What Does the Bank of Canada do?
Eight times per year, the Bank of Canada (BOC) makes a scheduled announcement about their benchmark lending rate based on data they have assessed about the current state of the Canadian economy. Any change to this rate indicates a possible change to corresponding rates, such as interest rates for mortgages and additional types of consumer loans. This is because the rate set by the bank will directly affect prime rates offered by banks and other financial lenders. For more information, take a look at our blog post breaking down four of the most frequently asked questions regarding the BOC.
Were there any Changes to the Interest Rate?
Expected predictions had the overnight lending rate between 3.75% – 4.00%, today’s announcement ended on the lower end of that range with the overnight lending rate has increased to 3.75 percent, up from 3.25 percent since September 2022. The Bank of Canada is continuing its quantitative tightening (QT) policy that began at the end of April.
What Information did the Bank Share about the Economy?
- Global inflation remains high as we continue to see supply disruptions and increased commodity prices such as energy. We have seen these prices forced upwards by Russia’s continued attacks on Ukraine.
- Based on the factors above, the Bank is predicting global growth to slow from 3 percent in 2022 to 1½ percent in 2023. From there, global growth will return to 2½ percent in 2024. These current forecasts indicate slower growth than what was original predicted in the Bank’s July Monetary Policy Report (MPR)
- As higher interest rates continue to effect on the economy, the Bank is projecting that GDP growth will slow from 3¼ percent this year to just under 1 percent next year and 2 percent in 2024
- Falling gas prices over the past three months has caused CPI inflation to drop from 8.1 percent to 6.9 percent. However, two-thirds of CPI components saw a 5 percent increase this year.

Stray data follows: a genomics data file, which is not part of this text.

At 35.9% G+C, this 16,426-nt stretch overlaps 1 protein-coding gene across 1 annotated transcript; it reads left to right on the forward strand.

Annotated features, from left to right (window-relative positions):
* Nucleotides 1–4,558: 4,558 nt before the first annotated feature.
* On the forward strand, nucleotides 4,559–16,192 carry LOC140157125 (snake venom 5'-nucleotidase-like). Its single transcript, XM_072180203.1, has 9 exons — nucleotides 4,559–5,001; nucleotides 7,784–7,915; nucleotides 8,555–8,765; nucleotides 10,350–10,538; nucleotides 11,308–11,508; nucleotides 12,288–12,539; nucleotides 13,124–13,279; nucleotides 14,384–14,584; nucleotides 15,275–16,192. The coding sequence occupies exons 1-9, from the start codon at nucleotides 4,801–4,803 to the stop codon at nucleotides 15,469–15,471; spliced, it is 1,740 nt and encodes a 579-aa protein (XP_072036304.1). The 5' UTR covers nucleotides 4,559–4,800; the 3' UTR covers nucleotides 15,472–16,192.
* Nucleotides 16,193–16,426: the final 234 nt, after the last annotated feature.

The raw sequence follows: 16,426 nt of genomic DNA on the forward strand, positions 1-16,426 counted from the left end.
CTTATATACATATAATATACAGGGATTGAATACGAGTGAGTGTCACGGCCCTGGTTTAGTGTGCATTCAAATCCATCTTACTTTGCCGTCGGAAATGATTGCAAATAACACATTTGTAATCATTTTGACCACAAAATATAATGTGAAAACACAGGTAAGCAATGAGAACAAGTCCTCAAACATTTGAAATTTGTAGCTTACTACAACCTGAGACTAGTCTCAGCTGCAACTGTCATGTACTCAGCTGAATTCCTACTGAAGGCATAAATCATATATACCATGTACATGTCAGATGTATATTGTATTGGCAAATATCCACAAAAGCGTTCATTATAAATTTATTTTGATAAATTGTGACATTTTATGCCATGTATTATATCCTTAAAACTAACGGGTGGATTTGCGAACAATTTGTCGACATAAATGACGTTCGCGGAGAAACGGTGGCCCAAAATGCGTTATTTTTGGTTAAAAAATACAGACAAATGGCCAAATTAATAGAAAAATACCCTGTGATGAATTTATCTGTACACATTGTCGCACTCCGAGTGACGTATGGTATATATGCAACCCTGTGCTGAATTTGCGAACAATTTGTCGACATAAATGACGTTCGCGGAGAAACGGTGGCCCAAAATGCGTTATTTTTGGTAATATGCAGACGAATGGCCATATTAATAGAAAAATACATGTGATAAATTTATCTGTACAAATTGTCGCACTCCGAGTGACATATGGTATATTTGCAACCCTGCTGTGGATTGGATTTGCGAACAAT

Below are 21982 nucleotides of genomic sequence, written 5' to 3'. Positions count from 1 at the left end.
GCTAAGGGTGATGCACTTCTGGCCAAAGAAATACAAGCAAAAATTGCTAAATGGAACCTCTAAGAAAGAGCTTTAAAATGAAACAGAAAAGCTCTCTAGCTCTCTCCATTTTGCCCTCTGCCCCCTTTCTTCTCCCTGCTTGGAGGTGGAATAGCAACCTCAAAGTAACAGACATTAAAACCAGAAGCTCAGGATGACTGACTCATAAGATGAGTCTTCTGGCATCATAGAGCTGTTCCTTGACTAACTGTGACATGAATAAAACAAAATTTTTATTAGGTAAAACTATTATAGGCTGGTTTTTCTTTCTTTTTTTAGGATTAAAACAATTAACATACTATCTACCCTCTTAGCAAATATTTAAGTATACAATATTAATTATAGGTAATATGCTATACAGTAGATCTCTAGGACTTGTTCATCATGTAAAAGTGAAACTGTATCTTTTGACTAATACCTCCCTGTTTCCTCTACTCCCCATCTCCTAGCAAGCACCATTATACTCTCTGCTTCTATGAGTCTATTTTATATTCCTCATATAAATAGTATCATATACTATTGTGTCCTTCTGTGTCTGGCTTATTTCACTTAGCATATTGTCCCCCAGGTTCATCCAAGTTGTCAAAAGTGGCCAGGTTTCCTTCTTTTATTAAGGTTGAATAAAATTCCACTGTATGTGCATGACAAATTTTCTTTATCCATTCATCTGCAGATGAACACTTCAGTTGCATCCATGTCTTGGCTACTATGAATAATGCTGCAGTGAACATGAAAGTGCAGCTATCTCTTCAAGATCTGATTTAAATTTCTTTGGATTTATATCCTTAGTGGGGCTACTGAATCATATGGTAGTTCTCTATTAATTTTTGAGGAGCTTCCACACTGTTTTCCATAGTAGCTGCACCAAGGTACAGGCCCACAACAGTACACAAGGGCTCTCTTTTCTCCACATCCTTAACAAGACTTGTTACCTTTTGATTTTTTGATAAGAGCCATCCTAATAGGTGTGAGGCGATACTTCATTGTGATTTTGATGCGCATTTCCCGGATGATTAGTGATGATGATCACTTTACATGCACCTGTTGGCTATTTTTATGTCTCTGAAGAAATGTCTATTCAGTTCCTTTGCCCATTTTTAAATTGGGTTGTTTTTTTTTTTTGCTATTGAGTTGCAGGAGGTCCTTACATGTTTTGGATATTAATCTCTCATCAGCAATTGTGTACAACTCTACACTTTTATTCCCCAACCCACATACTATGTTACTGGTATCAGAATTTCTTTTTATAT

- There has been no evidence in the Bank’s measures of core inflation that price pressures are easing, resulting in the expectation that inflation will remain high in the short-term.
- Once higher interest rates work to rebalance supply and demand, and other economic factors such as global supply disruptions fade, the Bank is expecting that CPI inflation will begin to ease.
- CPI inflation should be returning to its target of 2 percent by the end of 2024.
How does this Impact Me?
- Variable rate mortgage holders can expect an immediate increase to the prime rate offered by your lender. Depending on your mortgage, this may increase your mortgage payments or decrease the amount of your payment that goes toward the principal balance of your mortgage.
- Supply for goods and services in Canada remains higher than demand, causing continued pressure on inflation.
- Labour markets remain tight as many businesses continue to experience widespread labour shortages.
- In the housing markets, we are seeing a strong decline in activity largely because of prior rate increases by the Bank. International demand is slowing down and households and businesses are spending less.
Will there be any Interest Rate Changes in the Near Future?
The final rate announcement of 2022 will be published on December 7, 2022 with interest rates expected to increase even further at that time. Three factors will affect future rate increases by the Bank: assessments of how tighter monetary policy is working to slow demand, how supply challenges are resolving, and how inflation and inflation expectations are responding. The Bank is continuing its quantitative tightening measures as the policy rate increases. The Bank remains committed to restoring price stability and will continue to take action in order to achieve the inflation target of 2 percent.